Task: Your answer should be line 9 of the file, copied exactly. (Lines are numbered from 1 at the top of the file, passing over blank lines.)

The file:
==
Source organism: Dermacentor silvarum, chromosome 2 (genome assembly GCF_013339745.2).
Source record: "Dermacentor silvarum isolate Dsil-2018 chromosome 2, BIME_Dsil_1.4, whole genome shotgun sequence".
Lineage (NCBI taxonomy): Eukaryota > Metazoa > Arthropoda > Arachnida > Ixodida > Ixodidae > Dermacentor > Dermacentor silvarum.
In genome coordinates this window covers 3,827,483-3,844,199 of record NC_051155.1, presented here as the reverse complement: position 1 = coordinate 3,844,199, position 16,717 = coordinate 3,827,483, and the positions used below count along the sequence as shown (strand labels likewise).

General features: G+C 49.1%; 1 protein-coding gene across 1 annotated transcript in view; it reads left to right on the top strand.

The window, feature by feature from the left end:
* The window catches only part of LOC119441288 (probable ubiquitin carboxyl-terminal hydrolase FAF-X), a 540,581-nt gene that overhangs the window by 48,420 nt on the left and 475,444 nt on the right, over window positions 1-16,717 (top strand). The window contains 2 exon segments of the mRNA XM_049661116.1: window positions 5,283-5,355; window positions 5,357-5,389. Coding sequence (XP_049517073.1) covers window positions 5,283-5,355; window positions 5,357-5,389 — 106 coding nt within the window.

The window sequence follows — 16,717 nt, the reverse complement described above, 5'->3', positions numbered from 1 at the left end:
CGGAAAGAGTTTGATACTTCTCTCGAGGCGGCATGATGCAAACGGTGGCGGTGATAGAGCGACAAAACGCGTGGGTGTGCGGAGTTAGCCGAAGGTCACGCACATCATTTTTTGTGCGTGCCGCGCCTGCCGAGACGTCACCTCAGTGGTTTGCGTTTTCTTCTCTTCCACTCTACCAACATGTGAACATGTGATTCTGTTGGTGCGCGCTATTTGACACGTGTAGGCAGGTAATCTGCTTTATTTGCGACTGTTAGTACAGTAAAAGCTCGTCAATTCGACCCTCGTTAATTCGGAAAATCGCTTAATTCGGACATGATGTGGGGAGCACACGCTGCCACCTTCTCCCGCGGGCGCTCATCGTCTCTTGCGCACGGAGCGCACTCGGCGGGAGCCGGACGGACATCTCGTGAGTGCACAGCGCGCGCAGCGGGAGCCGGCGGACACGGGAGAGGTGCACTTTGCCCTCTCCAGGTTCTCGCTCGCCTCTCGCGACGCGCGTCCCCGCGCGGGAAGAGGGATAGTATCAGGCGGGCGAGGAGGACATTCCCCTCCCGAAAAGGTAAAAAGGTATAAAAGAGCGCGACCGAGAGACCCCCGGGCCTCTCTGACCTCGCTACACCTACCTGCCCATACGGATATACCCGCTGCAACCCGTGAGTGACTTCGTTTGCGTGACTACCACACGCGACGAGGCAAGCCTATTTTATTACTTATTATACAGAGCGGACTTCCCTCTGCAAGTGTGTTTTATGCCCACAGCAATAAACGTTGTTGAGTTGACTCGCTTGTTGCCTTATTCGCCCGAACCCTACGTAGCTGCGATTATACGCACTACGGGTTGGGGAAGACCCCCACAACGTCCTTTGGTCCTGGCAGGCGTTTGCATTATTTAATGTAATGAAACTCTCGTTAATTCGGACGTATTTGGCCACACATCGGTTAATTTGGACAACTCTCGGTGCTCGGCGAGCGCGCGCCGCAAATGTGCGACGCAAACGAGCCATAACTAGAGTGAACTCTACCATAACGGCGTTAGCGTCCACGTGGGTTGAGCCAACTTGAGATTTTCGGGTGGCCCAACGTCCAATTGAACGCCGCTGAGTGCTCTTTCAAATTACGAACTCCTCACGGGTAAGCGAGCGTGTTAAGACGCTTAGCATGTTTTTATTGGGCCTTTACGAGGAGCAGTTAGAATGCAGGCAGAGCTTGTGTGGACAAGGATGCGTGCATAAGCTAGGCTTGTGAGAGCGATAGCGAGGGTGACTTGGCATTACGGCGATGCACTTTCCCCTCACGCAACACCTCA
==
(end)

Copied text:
CGGAAAGAGTTTGATACTTCTCTCGAGGCGGCATGATGCAAACGGTGGCGGTGATAGAGCGACAAAACGCGTGGGTGTGCGGAGTTAGCCGAAGGTCACGCACATCATTTTTTGTGCGTGCCGCGCCTGCCGAGACGTCACCTCAGTGGTTTGCGTTTTCTTCTCTTCCACTCTACCAACATGTGAACATGTGATTCTGTTGGTGCGCGCTATTTGACACGTGTAGGCAGGTAATCTGCTTTATTTGCGACTGTTAGTACAGTAAAAGCTCGTCAATTCGACCCTCGTTAATTCGGAAAATCGCTTAATTCGGACATGATGTGGGGAGCACACGCTGCCACCTTCTCCCGCGGGCGCTCATCGTCTCTTGCGCACGGAGCGCACTCGGCGGGAGCCGGACGGACATCTCGTGAGTGCACAGCGCGCGCAGCGGGAGCCGGCGGACACGGGAGAGGTGCACTTTGCCCTCTCCAGGTTCTCGCTCGCCTCTCGCGACGCGCGTCCCCGCGCGGGAAGAGGGATAGTATCAGGCGGGCGAGGAGGACATTCCCCTCCCGAAAAGGTAAAAAGGTATAAAAGAGCGCGACCGAGAGACCCCCGGGCCTCTCTGACCTCGCTACACCTACCTGCCCATACGGATATACCCGCTGCAACCCGTGAGTGACTTCGTTTGCGTGACTACCACACGCGACGAGGCAAGCCTATTTTATTACTTATTATACAGAGCGGACTTCCCTCTGCAAGTGTGTTTTATGCCCACAGCAATAAACGTTGTTGAGTTGACTCGCTTGTTGCCTTATTCGCCCGAACCCTACGTAGCTGCGATTATACGCACTACGGGTTGGGGAAGACCCCCACAACGTCCTTTGGTCCTGGCAGGCGTTTGCATTATTTAATGTAATGAAACTCTCGTTAATTCGGACGTATTTGGCCACACATCGGTTAATTTGGACAACTCTCGGTGCTCGGCGAGCGCGCGCCGCAAATGTGCGACGCAAACGAGCCATAACTAGAGTGAACTCTACCATAACGGCGTTAGCGTCCACGTGGGTTGAGCCAACTTGAGATTTTCGGGTGGCCCAACGTCCAATTGAACGCCGCTGAGTGCTCTTTCAAATTACGAACTCCTCACGGGTAAGCGAGCGTGTTAAGACGCTTAGCATGTTTTTATTGGGCCTTTACGAGGAGCAGTTAGAATGCAGGCAGAGCTTGTGTGGACAAGGATGCGTGCATAAGCTAGGCTTGTGAGAGCGATAGCGAGGGTGACTTGGCATTACGGCGATGCACTTTCCCCTCACGCAACACCTCA